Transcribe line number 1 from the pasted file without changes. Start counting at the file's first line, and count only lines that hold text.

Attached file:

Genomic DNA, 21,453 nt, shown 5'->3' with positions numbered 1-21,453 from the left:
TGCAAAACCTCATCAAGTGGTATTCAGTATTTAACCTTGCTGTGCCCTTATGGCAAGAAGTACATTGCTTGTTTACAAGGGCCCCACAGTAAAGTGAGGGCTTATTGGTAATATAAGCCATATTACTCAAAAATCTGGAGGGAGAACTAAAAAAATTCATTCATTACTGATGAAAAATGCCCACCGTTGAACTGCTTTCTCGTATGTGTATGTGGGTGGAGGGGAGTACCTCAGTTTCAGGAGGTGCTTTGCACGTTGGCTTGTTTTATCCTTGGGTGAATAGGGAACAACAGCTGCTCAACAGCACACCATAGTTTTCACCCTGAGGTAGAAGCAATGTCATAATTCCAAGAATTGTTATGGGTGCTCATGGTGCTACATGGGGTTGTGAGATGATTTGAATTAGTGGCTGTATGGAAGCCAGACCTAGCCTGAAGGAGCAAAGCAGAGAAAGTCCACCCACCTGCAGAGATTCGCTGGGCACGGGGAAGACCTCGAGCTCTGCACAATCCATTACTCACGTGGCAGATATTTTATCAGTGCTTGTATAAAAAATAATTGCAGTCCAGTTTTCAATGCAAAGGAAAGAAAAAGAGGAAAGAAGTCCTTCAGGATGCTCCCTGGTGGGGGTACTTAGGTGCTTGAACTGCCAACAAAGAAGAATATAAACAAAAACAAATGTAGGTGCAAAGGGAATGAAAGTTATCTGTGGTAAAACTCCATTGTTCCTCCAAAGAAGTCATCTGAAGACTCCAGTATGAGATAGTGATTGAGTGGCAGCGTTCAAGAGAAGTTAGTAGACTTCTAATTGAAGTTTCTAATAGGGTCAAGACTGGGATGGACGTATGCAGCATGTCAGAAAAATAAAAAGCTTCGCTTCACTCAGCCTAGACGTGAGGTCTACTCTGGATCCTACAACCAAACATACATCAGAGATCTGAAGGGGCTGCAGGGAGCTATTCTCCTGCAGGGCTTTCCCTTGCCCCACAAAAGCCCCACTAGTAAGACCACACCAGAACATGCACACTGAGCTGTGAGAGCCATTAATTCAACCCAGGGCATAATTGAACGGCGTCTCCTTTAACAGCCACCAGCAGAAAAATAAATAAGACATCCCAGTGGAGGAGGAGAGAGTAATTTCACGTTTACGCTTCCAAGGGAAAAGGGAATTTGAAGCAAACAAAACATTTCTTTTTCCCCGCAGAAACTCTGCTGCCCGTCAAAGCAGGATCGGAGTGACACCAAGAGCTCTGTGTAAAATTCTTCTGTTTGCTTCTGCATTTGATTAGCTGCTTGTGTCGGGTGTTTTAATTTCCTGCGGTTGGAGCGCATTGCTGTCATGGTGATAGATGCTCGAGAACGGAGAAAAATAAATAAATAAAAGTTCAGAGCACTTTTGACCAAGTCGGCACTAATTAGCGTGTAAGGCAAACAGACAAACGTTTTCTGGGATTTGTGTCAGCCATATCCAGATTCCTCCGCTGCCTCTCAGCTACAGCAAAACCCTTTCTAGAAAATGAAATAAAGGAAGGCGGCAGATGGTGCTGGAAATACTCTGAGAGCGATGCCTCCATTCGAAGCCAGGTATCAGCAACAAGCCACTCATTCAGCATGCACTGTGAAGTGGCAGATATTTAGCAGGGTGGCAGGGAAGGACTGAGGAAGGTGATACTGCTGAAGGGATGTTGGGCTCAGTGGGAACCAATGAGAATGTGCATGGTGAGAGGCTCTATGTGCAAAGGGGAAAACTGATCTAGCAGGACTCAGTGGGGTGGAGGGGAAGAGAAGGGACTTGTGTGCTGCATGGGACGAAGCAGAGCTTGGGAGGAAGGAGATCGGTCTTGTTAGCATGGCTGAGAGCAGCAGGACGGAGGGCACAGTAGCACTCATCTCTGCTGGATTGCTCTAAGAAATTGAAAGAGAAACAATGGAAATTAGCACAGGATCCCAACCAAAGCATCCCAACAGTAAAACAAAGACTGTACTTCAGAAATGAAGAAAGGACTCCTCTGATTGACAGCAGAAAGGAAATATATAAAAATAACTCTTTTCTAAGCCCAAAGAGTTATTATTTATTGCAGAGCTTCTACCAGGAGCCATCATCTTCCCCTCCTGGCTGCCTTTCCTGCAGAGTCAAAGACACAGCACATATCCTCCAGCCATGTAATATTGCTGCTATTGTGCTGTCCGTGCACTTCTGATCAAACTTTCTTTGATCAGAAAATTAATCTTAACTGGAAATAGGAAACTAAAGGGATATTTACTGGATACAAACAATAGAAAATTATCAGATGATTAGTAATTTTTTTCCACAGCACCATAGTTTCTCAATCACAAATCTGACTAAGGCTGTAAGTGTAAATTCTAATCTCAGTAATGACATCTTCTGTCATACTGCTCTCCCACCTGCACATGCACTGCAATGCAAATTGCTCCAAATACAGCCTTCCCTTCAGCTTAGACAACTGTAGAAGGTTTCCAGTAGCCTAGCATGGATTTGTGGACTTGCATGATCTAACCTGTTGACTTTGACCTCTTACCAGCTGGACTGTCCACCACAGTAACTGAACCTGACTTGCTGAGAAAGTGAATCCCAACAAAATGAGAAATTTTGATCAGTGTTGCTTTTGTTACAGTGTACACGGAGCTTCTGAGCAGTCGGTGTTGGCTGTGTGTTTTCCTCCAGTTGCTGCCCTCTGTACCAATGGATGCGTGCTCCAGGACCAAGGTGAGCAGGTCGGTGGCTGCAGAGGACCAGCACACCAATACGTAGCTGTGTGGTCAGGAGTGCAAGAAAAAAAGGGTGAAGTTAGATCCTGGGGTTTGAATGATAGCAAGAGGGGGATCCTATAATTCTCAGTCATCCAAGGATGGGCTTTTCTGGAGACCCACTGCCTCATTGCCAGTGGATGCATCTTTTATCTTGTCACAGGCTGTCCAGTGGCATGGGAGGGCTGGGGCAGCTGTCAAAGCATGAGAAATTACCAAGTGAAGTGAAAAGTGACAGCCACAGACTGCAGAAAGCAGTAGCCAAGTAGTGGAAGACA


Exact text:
Genomic DNA, 21,453 nt, shown 5'->3' with positions numbered 1-21,453 from the left: